A will is a legal document by which a person makes a disposition of his or her property to take effect at death. Besides designating the persons to whom property is to be distributed, a will also states who should be responsible for seeing that the distribution is properly carried out (the executor), and may also name a person to act as guardian for minor children.
There are formal requirements for making a will that vary from state to state. These requirements affect how the will is signed, the number of witnesses, and other matters of this kind. It is important to have professional assistance or advice in the preparation of a will; unless the formalities are observed, the will may not be valid.
When a person dies without a will (intestate), property is distributed according to a plan set out in the laws of the state in which the person was domiciled at time of death. For instance, if you are married and have children and die intestate while domiciled in the District of Columbia, one-third of your estate will go to your surviving spouse, and the remainder will be divided equally among your children. In both cases, the children's share will be the same whether they are minors living at home or adults who have long since left home. If the children are minors, the guardian will have to file annual reports in court accounting for management or disposition of the property that the child has inherited.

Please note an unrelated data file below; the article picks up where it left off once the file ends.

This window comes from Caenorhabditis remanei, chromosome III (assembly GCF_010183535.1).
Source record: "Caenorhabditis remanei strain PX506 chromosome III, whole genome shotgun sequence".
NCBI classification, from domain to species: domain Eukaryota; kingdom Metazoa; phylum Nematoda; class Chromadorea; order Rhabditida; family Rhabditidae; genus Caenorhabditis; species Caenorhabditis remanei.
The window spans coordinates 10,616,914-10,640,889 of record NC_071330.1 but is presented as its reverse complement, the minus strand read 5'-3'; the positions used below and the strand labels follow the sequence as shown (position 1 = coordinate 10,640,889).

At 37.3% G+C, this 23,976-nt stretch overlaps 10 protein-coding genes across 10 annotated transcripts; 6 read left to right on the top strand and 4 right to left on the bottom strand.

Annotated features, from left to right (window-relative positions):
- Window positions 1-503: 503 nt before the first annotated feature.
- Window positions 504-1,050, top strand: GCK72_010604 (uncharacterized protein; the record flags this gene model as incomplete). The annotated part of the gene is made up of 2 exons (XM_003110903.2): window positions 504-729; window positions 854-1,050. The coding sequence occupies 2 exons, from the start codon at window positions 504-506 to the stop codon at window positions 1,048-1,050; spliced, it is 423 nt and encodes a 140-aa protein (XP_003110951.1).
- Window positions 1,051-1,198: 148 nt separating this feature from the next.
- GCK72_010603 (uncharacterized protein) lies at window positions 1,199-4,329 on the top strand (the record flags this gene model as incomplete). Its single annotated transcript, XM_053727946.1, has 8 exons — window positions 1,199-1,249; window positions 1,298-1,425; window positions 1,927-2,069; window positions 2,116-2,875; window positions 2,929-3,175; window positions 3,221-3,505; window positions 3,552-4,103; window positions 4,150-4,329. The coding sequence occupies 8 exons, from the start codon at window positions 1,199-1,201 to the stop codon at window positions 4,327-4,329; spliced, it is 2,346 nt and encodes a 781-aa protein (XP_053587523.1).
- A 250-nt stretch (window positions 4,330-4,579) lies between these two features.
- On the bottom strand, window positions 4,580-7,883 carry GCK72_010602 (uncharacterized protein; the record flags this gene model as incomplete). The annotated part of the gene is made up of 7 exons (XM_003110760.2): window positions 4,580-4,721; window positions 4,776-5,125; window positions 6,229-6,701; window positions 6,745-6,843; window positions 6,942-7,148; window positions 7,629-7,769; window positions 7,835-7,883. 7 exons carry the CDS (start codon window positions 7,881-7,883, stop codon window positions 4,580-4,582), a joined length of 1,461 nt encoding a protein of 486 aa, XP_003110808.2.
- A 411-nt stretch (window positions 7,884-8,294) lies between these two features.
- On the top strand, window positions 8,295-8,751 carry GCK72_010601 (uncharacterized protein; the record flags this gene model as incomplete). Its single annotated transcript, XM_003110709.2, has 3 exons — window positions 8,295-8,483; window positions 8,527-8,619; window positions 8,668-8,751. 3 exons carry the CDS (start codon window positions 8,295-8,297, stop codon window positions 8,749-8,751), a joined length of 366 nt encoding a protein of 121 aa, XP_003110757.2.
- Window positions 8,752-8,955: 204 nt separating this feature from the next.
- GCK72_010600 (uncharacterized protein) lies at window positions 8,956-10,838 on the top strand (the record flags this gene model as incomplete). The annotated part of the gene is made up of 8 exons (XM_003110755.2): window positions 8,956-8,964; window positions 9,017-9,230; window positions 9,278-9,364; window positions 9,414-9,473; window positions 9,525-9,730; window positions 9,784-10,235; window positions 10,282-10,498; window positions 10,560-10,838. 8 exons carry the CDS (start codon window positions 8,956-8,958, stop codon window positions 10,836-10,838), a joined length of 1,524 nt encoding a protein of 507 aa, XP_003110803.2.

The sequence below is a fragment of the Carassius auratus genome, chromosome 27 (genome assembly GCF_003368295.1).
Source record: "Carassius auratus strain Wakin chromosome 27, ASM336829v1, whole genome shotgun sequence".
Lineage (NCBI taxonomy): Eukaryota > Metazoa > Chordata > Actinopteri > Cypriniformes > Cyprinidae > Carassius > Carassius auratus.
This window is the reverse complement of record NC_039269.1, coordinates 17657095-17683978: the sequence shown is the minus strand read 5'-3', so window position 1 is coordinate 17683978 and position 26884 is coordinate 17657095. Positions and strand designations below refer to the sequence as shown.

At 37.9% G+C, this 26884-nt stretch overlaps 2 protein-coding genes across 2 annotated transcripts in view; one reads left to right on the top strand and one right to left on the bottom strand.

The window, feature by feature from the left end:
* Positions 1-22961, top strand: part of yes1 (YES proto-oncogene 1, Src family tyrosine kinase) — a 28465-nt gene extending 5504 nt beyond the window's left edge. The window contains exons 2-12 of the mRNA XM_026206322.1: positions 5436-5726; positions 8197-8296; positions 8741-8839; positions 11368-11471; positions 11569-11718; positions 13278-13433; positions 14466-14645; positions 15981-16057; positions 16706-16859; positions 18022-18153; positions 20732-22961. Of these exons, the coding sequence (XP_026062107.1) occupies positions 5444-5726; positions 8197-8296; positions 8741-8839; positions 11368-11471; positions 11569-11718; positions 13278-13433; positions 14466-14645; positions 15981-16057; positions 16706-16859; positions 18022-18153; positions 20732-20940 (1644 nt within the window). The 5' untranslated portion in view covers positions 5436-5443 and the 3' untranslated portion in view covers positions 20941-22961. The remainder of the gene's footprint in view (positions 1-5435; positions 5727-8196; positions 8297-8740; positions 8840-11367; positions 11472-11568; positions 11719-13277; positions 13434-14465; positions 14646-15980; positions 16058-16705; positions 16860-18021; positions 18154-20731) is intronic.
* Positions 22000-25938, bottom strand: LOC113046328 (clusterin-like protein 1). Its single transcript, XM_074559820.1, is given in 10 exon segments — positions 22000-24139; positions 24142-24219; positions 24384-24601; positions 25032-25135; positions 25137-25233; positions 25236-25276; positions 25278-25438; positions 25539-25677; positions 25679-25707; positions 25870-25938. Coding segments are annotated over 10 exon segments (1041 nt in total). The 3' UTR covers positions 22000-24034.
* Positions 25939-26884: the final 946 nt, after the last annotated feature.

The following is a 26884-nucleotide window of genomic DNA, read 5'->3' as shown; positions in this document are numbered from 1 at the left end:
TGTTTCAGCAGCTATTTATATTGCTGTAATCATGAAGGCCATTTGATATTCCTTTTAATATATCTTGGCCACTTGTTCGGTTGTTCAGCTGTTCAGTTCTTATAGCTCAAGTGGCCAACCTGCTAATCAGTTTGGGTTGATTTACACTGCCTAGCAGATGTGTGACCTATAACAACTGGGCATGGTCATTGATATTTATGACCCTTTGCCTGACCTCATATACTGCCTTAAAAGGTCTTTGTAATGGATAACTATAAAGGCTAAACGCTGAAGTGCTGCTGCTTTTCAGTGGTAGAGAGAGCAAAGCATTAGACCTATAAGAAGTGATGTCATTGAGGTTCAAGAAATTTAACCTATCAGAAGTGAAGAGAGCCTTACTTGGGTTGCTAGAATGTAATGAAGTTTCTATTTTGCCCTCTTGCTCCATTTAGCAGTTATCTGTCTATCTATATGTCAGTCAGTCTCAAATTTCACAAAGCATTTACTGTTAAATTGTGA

State law rarely provides the kind of estate plan that parents would choose. Therefore, it is particularly important for parents of young children to have current valid wills. Wills should be reviewed whenever there is a major change in one's personal situation, such as the birth of a child, the death of a beneficiary, any major change in financial status, or any change in marital status.
Here are some pointers on wills for Foreign Service families:
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